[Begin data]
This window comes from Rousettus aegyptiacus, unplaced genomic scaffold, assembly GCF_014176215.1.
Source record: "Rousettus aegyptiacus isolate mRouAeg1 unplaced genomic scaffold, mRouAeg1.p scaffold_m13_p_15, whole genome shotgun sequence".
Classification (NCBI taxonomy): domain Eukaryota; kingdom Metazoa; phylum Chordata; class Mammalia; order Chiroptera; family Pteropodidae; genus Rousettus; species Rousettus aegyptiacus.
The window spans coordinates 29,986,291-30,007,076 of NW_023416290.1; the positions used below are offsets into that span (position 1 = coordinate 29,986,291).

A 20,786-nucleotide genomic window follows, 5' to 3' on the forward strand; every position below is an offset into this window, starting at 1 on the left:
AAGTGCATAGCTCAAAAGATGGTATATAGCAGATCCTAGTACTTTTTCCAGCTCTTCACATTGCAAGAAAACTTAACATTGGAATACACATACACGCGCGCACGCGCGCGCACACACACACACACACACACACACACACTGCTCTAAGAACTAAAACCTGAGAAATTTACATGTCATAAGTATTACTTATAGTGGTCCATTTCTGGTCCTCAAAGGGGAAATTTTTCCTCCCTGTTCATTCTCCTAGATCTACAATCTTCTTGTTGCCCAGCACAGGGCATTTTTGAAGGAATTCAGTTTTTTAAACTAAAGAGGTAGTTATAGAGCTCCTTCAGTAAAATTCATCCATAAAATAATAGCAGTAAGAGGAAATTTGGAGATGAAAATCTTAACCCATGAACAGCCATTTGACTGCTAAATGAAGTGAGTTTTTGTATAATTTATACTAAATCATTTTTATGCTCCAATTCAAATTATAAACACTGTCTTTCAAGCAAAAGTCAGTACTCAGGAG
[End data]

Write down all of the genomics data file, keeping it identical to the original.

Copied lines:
This window comes from Rousettus aegyptiacus, unplaced genomic scaffold, assembly GCF_014176215.1.
Source record: "Rousettus aegyptiacus isolate mRouAeg1 unplaced genomic scaffold, mRouAeg1.p scaffold_m13_p_15, whole genome shotgun sequence".
Classification (NCBI taxonomy): domain Eukaryota; kingdom Metazoa; phylum Chordata; class Mammalia; order Chiroptera; family Pteropodidae; genus Rousettus; species Rousettus aegyptiacus.
The window spans coordinates 29,986,291-30,007,076 of NW_023416290.1; the positions used below are offsets into that span (position 1 = coordinate 29,986,291).

A 20,786-nucleotide genomic window follows, 5' to 3' on the forward strand; every position below is an offset into this window, starting at 1 on the left:
AAGTGCATAGCTCAAAAGATGGTATATAGCAGATCCTAGTACTTTTTCCAGCTCTTCACATTGCAAGAAAACTTAACATTGGAATACACATACACGCGCGCACGCGCGCGCACACACACACACACACACACACACACACTGCTCTAAGAACTAAAACCTGAGAAATTTACATGTCATAAGTATTACTTATAGTGGTCCATTTCTGGTCCTCAAAGGGGAAATTTTTCCTCCCTGTTCATTCTCCTAGATCTACAATCTTCTTGTTGCCCAGCACAGGGCATTTTTGAAGGAATTCAGTTTTTTAAACTAAAGAGGTAGTTATAGAGCTCCTTCAGTAAAATTCATCCATAAAATAATAGCAGTAAGAGGAAATTTGGAGATGAAAATCTTAACCCATGAACAGCCATTTGACTGCTAAATGAAGTGAGTTTTTGTATAATTTATACTAAATCATTTTTATGCTCCAATTCAAATTATAAACACTGTCTTTCAAGCAAAAGTCAGTACTCAGGAG